Chemotherapy is the most common treatment and plays a major role in the treatment of leukemia. For chemotherapy, there are several drugs that the doctor will consider depending on the patient’s condition. Chemotherapy aims to kill the cancer cells. A patient undergoing chemotherapy may have to be subjected to several sessions with possibly different drug combinations. Such drugs may be taken orally or introduced into the body intravenously. For the latter, hospitalization is required. The doctor will closely monitor the patient’s reaction to the drug therapy and determine whether the medication needs to be adjusted or replaced for the upcoming sessions. The patient’s overall health is also looked after and considered while he or she is undergoing this type of treatment.

2. Biological treatment

Another type of treatment for leukemia is biological treatment. This therapy focuses on improving the immune system for it to perform its normal functions, so that it can identify and attack unhealthy cancer cells and eventually kill them.

3. Radiation therapy

Radiation therapy uses x-rays or other high-energy beams to target specific leukemia cells, aiming to interfere with their rapid growth and division. Undergoing radiation therapy requires hospitalization. The patient lies on a table, and either radiation beams are directed at specific parts of the body previously determined to have a high level of cancer cells, or the entire body is subjected to radiation.

What is a stem cell transplant?

Stem cell transplant has been steadily growing in popularity as a means to manage certain diseases, leukemia included. This treatment aims to replace diseased bone marrow with newly-produced healthy bone marrow. A patient who is about to undergo stem cell therapy is first subjected to a high dose of chemotherapy or radiation therapy to facilitate the destruction of unhealthy bone marrow. Blood-forming stem cells are then infused into the patient’s body, allowing the formation of new, healthy bone marrow.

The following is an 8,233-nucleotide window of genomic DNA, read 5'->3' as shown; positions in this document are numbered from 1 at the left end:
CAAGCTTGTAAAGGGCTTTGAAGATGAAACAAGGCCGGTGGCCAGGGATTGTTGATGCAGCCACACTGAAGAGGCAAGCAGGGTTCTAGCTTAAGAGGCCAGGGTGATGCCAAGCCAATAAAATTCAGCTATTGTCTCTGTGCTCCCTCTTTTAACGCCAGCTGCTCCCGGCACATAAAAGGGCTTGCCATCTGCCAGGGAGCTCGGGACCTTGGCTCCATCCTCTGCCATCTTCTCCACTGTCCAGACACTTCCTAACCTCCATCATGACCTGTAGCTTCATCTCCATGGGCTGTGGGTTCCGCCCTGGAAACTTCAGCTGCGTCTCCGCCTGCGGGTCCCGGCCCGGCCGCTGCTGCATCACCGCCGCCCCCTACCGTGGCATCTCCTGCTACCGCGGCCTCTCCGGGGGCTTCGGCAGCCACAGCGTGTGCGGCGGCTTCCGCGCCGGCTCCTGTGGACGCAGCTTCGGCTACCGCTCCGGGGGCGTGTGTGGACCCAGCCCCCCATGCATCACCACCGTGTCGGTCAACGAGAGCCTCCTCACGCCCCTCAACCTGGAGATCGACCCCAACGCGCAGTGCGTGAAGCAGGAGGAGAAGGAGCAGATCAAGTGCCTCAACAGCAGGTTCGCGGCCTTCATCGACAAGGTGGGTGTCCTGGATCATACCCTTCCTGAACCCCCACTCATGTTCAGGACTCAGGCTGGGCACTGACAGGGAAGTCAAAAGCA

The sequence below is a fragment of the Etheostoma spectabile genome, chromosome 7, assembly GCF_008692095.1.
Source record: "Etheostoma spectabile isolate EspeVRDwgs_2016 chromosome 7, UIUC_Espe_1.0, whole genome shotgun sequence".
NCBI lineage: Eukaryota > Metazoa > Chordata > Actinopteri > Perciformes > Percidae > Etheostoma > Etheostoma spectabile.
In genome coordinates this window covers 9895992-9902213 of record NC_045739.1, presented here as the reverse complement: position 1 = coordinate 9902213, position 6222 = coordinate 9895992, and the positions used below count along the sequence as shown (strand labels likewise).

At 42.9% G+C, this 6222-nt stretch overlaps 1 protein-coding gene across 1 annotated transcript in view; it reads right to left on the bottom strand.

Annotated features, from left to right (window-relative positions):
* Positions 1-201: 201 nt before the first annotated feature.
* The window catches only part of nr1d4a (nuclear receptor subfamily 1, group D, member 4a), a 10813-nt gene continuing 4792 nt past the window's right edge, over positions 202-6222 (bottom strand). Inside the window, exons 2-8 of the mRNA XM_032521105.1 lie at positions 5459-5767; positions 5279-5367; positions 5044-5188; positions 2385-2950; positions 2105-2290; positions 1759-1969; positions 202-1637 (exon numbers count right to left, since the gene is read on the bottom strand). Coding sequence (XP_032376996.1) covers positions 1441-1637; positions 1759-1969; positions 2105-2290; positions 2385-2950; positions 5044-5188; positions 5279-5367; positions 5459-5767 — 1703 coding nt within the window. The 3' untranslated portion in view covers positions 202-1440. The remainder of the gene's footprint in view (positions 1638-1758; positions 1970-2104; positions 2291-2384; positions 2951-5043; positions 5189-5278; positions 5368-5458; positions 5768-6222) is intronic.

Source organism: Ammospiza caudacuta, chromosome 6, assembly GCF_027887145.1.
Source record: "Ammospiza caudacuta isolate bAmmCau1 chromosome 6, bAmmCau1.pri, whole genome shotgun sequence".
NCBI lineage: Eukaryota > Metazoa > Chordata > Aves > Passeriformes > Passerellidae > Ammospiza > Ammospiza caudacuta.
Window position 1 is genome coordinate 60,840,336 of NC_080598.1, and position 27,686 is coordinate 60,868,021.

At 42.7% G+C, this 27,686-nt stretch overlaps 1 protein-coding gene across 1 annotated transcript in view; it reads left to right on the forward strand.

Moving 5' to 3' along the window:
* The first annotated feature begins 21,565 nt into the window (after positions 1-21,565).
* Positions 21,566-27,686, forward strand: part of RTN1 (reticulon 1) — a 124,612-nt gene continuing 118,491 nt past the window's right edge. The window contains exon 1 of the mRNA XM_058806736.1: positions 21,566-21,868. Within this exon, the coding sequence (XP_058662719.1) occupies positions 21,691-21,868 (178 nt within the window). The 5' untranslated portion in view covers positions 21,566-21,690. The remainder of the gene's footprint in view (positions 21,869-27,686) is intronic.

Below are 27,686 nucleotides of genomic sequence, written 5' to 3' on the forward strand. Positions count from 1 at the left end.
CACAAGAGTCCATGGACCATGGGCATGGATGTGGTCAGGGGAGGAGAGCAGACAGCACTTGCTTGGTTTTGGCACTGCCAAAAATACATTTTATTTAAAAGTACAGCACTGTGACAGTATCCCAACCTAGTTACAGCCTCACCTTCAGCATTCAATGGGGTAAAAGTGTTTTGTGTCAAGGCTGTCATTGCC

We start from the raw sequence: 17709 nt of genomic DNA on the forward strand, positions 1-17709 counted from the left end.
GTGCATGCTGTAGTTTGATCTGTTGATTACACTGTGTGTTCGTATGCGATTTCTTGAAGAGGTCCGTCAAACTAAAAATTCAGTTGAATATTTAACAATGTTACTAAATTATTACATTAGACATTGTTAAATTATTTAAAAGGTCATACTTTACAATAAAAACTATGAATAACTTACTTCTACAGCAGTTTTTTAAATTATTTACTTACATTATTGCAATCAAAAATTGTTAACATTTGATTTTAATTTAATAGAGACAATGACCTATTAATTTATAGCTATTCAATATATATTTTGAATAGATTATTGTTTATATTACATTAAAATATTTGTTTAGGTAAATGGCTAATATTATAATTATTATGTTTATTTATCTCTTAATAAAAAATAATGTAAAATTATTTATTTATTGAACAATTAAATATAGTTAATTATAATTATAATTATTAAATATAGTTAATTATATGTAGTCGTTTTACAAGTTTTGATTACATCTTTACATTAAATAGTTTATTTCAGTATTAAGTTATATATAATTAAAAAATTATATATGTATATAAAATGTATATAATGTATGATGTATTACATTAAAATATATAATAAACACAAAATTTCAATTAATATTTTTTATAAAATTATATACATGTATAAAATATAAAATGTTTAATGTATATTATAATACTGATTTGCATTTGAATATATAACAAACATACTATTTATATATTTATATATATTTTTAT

How is leukemia managed?

The primary goal of treatment is to destroy the abnormal growth of cells and accommodate the growth of normal cells in the bone marrow. As mentioned, treatment decisions will depend on a number of factors, the most important of them being the type of leukemia the patient has.  

1. For ALL (acute lymphoblastic leukemia):

The management of ALL consists of three stages: induction, consolidation, and maintenance.


  • This stage induces remission by destroying the leukemia cells in the bone marrow and blood.
  • The patient is treated in this phase by corticosteroids and chemotherapy.
  • The management takes around 4 weeks, and the patient is admitted to the hospital to remain under observation.
  • Exceptionally, there are certain patients with genetic Philadelphia chromosome. These individuals are treated with kinase inhibitors, as they have a prominent role in treatment of cancer and other diseases.


  • This therapy kills the leukemia cells that are not shown through the laboratory tests.
  • These cells are capable of regrowing and causing a relapse of the condition.
  • Treatments undertaken in this stage are stem cell transplant and chemotherapy.